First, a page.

Format

Send to

Choose Destination
J Occup Environ Med. 2000 Feb;42(2):200-5.

Neonatal thyroxine level and perchlorate in drinking water.

Author information

1
Epidemiology and Occupational Health, Inc., Washington, DC 20007, USA.

Abstract

Environmental contamination of drinking water has been observed for perchlorate, a chemical able to affect thyroid function. This study examines whether that exposure affected the thyroid function of newborns. Neonatal blood thyroxine (T4) levels for days 1 to 4 of life were compared for newborns from the city of Las Vegas, Nevada, which has perchlorate in its drinking water, and those from the city of Reno, Nevada, which does not (detection limit, 4 micrograms/L [ppb]). This study is based on blood T4 analyses from more than 23,000 newborns in these two cities during the period April 1998 through June 1999. No difference was found in the mean blood T4 levels of the newborns from these two cities. Drinking water perchlorate levels measured monthly for Las Vegas ranged during this study period from non-detectable for 8 months to levels of 9 to 15 ppb for 7 months. Temporal differences in mean T4 level were noted in both cities but were unrelated to the perchlorate exposure. This study was sufficiently sensitive to detect the effects of gender, birth weight, and the day of life on which the blood sample was taken on the neonatal T4 level, but it detected no effect from environmental exposures to perchlorate that ranged up to 15 micrograms/L (ppb).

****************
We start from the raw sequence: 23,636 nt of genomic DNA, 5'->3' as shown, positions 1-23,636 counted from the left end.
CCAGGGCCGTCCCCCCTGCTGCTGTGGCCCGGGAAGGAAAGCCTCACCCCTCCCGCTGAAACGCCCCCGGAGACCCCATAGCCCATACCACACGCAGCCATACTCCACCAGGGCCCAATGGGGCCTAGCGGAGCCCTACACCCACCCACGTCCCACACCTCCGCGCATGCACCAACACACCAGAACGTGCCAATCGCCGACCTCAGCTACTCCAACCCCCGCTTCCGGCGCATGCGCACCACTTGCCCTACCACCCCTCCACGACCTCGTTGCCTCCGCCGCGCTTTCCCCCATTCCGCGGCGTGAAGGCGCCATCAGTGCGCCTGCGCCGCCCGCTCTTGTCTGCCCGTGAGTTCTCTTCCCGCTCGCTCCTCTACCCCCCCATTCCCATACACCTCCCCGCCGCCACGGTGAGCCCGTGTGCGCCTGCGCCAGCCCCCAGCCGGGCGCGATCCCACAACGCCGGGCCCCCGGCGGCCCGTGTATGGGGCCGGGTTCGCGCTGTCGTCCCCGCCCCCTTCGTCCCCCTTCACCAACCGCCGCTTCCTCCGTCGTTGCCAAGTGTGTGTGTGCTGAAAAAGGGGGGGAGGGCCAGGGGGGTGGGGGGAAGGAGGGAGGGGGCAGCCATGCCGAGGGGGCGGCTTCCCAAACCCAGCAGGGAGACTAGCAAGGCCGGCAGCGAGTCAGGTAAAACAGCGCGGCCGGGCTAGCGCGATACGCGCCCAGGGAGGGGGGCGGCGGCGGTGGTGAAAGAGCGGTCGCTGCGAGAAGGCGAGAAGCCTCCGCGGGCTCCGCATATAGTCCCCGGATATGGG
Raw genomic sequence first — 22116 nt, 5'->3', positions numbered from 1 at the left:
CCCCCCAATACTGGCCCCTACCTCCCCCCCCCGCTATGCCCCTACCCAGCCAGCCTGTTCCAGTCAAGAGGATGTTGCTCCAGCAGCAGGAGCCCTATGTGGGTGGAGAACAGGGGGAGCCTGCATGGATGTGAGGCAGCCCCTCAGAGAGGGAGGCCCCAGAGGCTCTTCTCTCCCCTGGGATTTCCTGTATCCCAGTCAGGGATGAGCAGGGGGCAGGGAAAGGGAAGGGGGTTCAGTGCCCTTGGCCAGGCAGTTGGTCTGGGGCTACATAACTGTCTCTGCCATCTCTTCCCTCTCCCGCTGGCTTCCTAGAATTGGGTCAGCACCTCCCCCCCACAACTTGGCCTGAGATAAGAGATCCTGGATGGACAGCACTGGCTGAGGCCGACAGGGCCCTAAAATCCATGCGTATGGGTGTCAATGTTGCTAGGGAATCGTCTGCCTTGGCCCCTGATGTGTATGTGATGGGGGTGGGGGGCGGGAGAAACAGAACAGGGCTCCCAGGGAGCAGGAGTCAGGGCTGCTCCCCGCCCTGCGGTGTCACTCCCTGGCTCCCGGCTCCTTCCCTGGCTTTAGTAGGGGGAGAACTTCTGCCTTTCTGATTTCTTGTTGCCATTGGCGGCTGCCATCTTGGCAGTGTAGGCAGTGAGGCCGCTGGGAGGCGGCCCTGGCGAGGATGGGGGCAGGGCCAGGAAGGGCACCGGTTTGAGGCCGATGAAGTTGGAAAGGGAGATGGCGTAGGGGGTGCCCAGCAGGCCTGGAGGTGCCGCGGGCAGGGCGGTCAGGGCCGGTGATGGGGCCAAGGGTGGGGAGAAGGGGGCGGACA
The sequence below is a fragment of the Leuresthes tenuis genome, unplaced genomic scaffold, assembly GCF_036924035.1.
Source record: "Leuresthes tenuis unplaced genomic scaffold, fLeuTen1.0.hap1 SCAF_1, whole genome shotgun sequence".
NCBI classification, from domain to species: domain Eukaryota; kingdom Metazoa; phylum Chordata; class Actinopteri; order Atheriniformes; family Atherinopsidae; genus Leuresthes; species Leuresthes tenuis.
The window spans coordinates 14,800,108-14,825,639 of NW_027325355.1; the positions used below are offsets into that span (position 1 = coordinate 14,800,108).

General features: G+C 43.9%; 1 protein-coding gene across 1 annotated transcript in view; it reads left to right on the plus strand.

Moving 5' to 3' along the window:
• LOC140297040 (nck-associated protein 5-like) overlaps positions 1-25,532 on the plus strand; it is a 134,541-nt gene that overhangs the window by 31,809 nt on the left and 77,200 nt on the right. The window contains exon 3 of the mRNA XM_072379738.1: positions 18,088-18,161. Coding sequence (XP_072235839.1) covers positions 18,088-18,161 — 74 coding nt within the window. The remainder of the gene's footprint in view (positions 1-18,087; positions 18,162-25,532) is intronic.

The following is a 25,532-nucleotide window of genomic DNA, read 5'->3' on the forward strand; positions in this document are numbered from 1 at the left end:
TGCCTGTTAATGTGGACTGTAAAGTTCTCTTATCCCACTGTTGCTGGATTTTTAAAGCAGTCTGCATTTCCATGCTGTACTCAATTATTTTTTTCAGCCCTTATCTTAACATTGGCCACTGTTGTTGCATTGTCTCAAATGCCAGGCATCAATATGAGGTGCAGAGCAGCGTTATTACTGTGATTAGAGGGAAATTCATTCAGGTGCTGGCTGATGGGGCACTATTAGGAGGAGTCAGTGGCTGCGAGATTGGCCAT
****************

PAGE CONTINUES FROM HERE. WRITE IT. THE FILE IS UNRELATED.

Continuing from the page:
PMID:
10693082
[Indexed for MEDLINE]

Supplemental Content

Full text links

Icon for Wolters Kluwer
Loading ...
Support Center